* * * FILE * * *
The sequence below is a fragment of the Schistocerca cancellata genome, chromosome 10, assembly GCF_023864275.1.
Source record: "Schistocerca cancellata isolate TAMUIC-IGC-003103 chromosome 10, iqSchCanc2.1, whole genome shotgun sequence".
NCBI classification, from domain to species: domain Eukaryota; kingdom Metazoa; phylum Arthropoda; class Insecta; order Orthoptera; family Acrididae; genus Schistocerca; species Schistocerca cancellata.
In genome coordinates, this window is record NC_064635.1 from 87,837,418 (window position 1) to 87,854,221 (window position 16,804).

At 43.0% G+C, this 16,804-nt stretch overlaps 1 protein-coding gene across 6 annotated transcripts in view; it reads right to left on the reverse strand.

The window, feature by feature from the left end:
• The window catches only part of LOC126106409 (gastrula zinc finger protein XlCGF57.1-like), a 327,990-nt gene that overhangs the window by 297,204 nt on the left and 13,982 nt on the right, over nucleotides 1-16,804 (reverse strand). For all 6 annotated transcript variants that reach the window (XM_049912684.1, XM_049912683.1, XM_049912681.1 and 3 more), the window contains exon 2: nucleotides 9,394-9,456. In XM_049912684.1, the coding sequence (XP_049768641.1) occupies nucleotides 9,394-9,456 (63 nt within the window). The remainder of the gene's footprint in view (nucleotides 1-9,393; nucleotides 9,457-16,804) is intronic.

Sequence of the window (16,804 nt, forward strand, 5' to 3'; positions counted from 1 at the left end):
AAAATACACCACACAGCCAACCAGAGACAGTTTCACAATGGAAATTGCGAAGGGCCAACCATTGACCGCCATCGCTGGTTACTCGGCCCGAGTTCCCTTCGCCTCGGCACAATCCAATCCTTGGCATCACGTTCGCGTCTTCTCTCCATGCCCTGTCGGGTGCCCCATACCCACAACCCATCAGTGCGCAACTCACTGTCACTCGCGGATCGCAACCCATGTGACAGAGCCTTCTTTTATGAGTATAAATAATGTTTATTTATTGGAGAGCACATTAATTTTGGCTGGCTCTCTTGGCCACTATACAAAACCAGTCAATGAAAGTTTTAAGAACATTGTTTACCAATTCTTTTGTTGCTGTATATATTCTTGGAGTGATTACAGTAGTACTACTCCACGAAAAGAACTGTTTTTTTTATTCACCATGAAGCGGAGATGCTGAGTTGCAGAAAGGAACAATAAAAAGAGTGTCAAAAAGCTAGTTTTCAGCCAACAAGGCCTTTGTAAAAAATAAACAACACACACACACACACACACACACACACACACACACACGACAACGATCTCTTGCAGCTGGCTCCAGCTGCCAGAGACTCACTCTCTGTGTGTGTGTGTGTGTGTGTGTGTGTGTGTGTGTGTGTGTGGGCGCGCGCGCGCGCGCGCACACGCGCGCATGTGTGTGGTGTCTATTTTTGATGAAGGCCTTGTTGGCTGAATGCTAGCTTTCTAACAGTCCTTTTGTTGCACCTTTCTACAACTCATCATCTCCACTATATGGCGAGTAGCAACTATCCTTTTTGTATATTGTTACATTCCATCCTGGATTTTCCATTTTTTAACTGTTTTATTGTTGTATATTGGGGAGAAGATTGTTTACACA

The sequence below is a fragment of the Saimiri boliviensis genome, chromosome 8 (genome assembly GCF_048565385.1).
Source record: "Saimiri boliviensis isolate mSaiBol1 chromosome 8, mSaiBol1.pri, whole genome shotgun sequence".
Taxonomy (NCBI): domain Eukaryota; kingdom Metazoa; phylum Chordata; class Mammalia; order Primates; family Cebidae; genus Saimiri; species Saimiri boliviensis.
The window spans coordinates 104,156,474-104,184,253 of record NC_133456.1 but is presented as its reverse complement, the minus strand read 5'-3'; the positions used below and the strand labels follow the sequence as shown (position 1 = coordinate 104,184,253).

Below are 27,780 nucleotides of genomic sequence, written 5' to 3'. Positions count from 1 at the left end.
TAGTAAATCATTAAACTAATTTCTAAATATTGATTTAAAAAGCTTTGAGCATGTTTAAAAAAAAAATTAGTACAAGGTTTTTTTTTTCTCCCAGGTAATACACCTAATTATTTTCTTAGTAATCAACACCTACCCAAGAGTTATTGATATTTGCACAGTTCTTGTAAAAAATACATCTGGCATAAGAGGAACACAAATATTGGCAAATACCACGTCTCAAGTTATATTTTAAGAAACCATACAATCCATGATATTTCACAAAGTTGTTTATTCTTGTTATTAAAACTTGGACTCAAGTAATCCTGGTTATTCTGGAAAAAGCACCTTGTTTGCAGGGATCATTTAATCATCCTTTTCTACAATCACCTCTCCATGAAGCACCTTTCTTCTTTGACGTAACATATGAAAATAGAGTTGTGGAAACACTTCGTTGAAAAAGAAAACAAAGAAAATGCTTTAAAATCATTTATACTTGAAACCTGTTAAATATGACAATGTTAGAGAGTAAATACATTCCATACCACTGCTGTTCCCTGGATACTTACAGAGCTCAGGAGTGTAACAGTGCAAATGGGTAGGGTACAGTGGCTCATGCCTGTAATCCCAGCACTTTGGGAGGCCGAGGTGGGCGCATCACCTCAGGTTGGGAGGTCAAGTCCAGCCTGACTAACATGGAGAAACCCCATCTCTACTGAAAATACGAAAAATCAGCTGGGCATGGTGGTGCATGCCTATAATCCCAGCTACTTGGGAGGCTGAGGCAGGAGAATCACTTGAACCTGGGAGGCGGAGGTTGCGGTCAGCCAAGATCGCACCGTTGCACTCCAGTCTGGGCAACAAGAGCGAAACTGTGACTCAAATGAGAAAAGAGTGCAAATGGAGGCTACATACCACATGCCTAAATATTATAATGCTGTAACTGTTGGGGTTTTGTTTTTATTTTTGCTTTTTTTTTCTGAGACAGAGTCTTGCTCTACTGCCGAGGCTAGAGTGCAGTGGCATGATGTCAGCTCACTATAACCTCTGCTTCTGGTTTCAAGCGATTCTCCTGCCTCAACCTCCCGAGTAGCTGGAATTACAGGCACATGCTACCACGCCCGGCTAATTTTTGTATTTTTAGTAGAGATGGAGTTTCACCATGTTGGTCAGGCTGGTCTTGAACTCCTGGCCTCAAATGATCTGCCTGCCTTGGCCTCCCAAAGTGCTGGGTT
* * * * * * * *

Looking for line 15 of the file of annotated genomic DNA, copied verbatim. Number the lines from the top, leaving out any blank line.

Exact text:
TAGTAAATCATTAAACTAATTTCTAAATATTGATTTAAAAAGCTTTGAGCATGTTTAAAAAAAAAATTAGTACAAGGTTTTTTTTTTCTCCCAGGTAATACACCTAATTATTTTCTTAGTAATCAACACCTACCCAAGAGTTATTGATATTTGCACAGTTCTTGTAAAAAATACATCTGGCATAAGAGGAACACAAATATTGGCAAATACCACGTCTCAAGTTATATTTTAAGAAACCATACAATCCATGATATTTCACAAAGTTGTTTATTCTTGTTATTAAAACTTGGACTCAAGTAATCCTGGTTATTCTGGAAAAAGCACCTTGTTTGCAGGGATCATTTAATCATCCTTTTCTACAATCACCTCTCCATGAAGCACCTTTCTTCTTTGACGTAACATATGAAAATAGAGTTGTGGAAACACTTCGTTGAAAAAGAAAACAAAGAAAATGCTTTAAAATCATTTATACTTGAAACCTGTTAAATATGACAATGTTAGAGAGTAAATACATTCCATACCACTGCTGTTCCCTGGATACTTACAGAGCTCAGGAGTGTAACAGTGCAAATGGGTAGGGTACAGTGGCTCATGCCTGTAATCCCAGCACTTTGGGAGGCCGAGGTGGGCGCATCACCTCAGGTTGGGAGGTCAAGTCCAGCCTGACTAACATGGAGAAACCCCATCTCTACTGAAAATACGAAAAATCAGCTGGGCATGGTGGTGCATGCCTATAATCCCAGCTACTTGGGAGGCTGAGGCAGGAGAATCACTTGAACCTGGGAGGCGGAGGTTGCGGTCAGCCAAGATCGCACCGTTGCACTCCAGTCTGGGCAACAAGAGCGAAACTGTGACTCAAATGAGAAAAGAGTGCAAATGGAGGCTACATACCACATGCCTAAATATTATAATGCTGTAACTGTTGGGGTTTTGTTTTTATTTTTGCTTTTTTTTTCTGAGACAGAGTCTTGCTCTACTGCCGAGGCTAGAGTGCAGTGGCATGATGTCAGCTCACTATAACCTCTGCTTCTGGTTTCAAGCGATTCTCCTGCCTCAACCTCCCGAGTAGCTGGAATTACAGGCACATGCTACCACGCCCGGCTAATTTTTGTATTTTTAGTAGAGATGGAGTTTCACCATGTTGGTCAGGCTGGTCTTGAACTCCTGGCCTCAAATGATCTGCCTGCCTTGGCCTCCCAAAGTGCTGGGTT